We’re often asked about ISO Certification Costs. Wisdom has taught us to answer “that depends” until we find out more about corporate situation, and, more importantly, company culture. Does it all seem much too expensive, cumbersome, and full of duplicated processes? Well, maybe. However, there is hope.
A Tale From Olden Days
I worked for a telecommunications manufacturer back in the days when analogue was just becoming digital . It was large company with some products at the leading edge of technology. We had several teams: one developing new products, one for assessing feasibility of production. Finally, there was one that solely covered testing. One of the senior staff wryly observed that there were now more resources involved in testing a product than actually inventing it. The observation was a good one. ISO certification costs (including maintenance) can be significant.
Duplication – How to Generate ISO Certification Costs
A large-ish organisation will probably hold:
ISO 9001- Quality Management
Improving the consistency of your products, streamline processes, put more focus on what customers think of you and what they actually want. (A good idea, might have some positive gains for the business…)
ISO 14001 - Environmental Management
Preventing your company pouring nasty stuff down the drain and destroying the planet while you are making heaps of cash (Quite possibly guilt-driven.)
ISO 27001 - Information Security Management
Keeping your information, and that of your customers, safe. (Customers will litigate you to extinction if you don’t do this.)
ISO 45001 - Health and Safety Management
It’s aim? Stay safe and out of the courts. (Corporate Responsibility now means keeping YOU out of court, so you better do that one.)
Progress Equals Savings?
Therefore, you are now carrying up to four standard approvals, all based on the same template and with many similar requirements. Have the visit duration and costs have gone down as the similarities between standards have increased and the market matured? No – sorry. The opposite has occurred, and though each standard has got more like the others, the time taken to complete the audits continues to increase. Your Certification Body seems to reinvent the wheel on every visit, and your overall ISO Certification Costs rise. My former colleague was absolutely right. Certification has become an industry in its own right. Hundreds of very well paid people are involved in writing the standards, running the certification bodies etc. They have a vested interest in duplication of tasks, hence keeping the industry going, and the costs high.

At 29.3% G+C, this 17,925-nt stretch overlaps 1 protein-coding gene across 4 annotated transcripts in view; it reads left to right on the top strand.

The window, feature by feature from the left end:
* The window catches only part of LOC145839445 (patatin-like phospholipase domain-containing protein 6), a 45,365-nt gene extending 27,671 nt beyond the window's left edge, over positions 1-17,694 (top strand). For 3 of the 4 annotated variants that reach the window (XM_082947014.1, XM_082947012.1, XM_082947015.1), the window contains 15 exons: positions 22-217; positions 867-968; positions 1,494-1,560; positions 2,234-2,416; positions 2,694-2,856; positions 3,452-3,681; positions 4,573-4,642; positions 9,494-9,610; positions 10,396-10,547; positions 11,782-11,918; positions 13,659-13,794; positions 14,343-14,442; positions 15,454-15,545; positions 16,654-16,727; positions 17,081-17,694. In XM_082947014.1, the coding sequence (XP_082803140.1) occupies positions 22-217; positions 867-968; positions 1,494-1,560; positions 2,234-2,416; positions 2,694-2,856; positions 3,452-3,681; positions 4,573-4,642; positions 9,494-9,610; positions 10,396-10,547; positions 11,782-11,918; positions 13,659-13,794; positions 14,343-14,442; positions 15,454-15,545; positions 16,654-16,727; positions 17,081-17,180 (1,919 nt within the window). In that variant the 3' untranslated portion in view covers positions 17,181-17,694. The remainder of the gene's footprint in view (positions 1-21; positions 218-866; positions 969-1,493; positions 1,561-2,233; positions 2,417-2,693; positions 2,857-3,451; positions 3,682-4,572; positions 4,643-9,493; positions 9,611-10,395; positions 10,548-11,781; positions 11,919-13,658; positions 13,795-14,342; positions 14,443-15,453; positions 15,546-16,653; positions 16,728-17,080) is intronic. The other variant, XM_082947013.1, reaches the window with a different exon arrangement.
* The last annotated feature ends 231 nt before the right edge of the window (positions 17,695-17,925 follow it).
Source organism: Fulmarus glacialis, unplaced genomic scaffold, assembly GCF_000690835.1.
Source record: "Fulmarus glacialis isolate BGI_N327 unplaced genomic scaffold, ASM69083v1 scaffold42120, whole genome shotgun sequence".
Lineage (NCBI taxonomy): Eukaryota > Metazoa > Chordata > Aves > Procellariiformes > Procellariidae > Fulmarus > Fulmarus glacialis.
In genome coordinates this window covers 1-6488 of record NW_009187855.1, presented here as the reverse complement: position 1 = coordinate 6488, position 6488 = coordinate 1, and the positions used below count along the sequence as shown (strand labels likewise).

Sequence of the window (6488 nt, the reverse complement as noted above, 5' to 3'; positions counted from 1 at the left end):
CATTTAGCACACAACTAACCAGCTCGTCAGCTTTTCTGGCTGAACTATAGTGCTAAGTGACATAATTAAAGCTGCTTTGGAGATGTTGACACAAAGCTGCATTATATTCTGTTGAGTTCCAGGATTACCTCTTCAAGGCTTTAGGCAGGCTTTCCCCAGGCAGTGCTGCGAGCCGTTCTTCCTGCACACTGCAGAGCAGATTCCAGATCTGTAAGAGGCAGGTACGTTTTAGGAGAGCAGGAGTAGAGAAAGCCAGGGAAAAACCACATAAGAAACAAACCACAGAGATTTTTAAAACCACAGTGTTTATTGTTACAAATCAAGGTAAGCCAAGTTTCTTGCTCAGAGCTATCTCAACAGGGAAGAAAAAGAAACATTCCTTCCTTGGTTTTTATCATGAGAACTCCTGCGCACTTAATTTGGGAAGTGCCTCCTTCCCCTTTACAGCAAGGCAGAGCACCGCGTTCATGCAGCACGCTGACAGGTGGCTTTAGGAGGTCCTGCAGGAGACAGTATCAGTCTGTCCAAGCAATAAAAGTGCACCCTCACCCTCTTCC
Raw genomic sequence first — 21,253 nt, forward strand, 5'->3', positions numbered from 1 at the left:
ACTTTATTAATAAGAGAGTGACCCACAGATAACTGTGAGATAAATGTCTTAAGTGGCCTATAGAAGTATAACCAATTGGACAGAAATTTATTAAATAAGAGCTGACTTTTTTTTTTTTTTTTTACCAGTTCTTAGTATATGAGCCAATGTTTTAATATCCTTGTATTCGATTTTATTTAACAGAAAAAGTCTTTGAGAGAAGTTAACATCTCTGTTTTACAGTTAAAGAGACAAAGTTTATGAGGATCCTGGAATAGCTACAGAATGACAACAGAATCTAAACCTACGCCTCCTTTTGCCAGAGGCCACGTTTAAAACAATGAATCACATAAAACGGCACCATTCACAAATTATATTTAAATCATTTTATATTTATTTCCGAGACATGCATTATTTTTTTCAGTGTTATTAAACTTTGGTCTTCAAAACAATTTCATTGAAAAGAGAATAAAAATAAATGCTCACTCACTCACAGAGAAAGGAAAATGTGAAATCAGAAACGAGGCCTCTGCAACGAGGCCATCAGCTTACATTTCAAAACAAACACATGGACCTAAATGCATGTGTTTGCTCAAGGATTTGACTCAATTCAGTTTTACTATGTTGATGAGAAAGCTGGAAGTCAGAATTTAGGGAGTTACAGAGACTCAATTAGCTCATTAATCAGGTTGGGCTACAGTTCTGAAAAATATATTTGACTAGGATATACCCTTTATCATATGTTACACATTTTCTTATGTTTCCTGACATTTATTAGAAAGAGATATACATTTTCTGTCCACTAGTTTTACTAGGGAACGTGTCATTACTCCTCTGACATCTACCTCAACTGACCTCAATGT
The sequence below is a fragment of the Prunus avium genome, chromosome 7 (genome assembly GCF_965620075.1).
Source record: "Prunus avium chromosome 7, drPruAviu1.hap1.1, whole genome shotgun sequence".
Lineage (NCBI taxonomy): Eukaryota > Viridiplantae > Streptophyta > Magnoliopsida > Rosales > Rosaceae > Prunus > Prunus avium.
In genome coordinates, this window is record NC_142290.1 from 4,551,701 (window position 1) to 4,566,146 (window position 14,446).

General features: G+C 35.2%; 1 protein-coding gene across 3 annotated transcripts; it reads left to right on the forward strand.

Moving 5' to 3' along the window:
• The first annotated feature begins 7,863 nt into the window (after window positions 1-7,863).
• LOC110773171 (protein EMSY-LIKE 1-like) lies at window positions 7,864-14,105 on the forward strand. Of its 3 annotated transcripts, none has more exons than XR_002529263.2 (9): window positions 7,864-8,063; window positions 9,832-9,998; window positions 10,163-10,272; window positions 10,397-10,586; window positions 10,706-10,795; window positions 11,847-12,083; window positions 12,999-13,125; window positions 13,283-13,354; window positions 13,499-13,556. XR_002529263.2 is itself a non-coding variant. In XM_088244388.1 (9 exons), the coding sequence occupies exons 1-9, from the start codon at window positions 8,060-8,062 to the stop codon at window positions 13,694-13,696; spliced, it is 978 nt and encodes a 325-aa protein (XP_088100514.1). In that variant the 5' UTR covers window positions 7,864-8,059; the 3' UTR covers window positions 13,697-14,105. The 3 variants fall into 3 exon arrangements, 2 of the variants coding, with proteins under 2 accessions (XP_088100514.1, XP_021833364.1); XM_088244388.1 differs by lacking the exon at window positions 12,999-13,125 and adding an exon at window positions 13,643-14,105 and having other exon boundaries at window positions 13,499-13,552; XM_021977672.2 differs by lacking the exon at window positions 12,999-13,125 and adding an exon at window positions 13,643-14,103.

Any Good News?
Did I promise some good news in the title of this piece? Oh yes – I did!
Here it is:
Enter ISO 45001, the final guest to arrive at the party. It’s a vital new part of the ISO jigsaw, replacing OHSAS 18001. Finally, every key area of a business is now covered by a standard, which conforms to a common template (a standard of standards if you like). The standards I listed earlier will cover 95% of companies for 95% of their needs. At last, they all share common structure and features. Imagine four previously separate circles being squeezed into a tight Venn Diagram; common aims, common structure, common processes, but differing activity focus.
Groundhog Day for You and Your Consultant
Formerly, following initial approval against one of these standards, each company would need to be checked annually to ensure they are maintaining their systems properly. Around 50% of the duration of such visits was spent looking at exactly the same issues, namely how you have maintained the system, irrespective of the standard concerned. Therefore, a typical company with a one day maintenance visit per year, per standard, would receive four days worth of maintenance visits, of which something like four half days (two days) would be spent assessing at exactly the same areas, how the systems are maintained. At 2018 prices, that’s probably about £2000 spent looking at the same things, without considering how much it costs you to have members of your staff supporting the visit and not adding value to your business. Thankfully, this duplication can now be avoided. How?
Integrate, Then Negotiate…
First, integrate the systems; have one single management system that meets all you certification needs. This reduces internal costs – fewer documents means less cost,therefore fewer people needed to maintain them.
Next, negotiate ISO certification cost with the certification bodies, and haggle hard! They will all say that UKAS (their controlling body) gives them guidelines which they need to stick too. However, UKAS does give significant leeway for integrated systems, substantial automation, multiple locations, etc. Unfortunately, just like turkeys not voting for Christmas, certification bodies will not be willing to reduce their costs. With a simple, well maintained integrated management system you can make it clear to them that they don’t NEED that amount of time to audit your business.
Questions or comments?
Integrated systems are a present reality. They can make a dramatic impact on ISO certification costs. Hopefully, I’ve made some sense via my explanation. However, if you need further help, please get in touch!